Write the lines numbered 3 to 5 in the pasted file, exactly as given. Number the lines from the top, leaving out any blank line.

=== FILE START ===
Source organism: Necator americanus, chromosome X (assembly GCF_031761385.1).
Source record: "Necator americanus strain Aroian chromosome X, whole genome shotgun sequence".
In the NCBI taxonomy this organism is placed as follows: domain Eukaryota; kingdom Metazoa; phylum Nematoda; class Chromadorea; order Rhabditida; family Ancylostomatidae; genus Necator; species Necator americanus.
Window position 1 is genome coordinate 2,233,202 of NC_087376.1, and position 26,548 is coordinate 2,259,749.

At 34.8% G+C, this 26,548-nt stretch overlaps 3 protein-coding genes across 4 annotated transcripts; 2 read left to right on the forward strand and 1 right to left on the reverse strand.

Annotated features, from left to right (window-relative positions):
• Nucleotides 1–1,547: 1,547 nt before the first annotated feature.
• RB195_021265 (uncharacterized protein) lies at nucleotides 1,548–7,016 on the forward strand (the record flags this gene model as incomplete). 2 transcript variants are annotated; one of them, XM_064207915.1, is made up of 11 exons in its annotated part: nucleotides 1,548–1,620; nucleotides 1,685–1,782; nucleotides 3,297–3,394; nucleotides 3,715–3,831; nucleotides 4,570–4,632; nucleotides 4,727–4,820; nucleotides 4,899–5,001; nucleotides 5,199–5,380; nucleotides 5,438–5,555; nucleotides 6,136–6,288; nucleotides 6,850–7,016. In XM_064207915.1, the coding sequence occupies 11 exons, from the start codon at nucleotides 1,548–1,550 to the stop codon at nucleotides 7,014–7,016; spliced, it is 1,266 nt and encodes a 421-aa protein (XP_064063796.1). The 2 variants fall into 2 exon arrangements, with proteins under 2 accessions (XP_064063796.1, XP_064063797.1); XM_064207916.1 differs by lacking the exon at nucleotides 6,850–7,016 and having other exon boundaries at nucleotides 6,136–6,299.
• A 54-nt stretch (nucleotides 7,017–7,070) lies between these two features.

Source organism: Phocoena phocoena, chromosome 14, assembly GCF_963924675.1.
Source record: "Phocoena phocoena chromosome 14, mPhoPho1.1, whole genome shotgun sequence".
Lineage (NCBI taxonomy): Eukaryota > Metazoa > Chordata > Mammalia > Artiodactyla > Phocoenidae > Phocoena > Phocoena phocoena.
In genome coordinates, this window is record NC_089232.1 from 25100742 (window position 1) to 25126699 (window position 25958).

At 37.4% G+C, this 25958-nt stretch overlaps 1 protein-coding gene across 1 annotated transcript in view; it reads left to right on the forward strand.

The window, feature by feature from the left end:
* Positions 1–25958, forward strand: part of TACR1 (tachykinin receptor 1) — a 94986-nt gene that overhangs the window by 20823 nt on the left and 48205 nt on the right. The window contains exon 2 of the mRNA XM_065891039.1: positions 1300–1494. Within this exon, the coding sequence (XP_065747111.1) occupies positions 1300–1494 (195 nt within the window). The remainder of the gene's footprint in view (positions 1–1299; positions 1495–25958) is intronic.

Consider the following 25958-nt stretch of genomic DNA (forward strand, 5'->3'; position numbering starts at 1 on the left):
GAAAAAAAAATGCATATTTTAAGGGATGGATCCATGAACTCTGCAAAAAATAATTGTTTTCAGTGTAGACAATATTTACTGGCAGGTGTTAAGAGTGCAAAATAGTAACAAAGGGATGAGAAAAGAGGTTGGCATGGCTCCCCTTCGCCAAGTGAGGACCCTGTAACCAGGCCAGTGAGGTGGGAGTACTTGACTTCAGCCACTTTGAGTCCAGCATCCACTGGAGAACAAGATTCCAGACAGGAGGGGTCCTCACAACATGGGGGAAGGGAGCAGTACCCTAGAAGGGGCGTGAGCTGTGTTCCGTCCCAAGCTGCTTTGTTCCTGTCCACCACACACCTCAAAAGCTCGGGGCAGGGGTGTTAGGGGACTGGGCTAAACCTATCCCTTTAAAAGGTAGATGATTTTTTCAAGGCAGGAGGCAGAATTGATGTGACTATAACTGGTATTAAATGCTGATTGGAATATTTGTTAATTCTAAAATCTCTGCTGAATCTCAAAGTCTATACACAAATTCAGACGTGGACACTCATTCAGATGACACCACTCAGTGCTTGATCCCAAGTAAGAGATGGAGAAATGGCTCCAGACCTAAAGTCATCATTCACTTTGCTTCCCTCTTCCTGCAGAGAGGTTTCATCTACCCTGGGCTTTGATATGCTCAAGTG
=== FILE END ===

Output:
In the NCBI taxonomy this organism is placed as follows: domain Eukaryota; kingdom Metazoa; phylum Nematoda; class Chromadorea; order Rhabditida; family Ancylostomatidae; genus Necator; species Necator americanus.
Window position 1 is genome coordinate 2,233,202 of NC_087376.1, and position 26,548 is coordinate 2,259,749.

At 34.8% G+C, this 26,548-nt stretch overlaps 3 protein-coding genes across 4 annotated transcripts; 2 read left to right on the forward strand and 1 right to left on the reverse strand.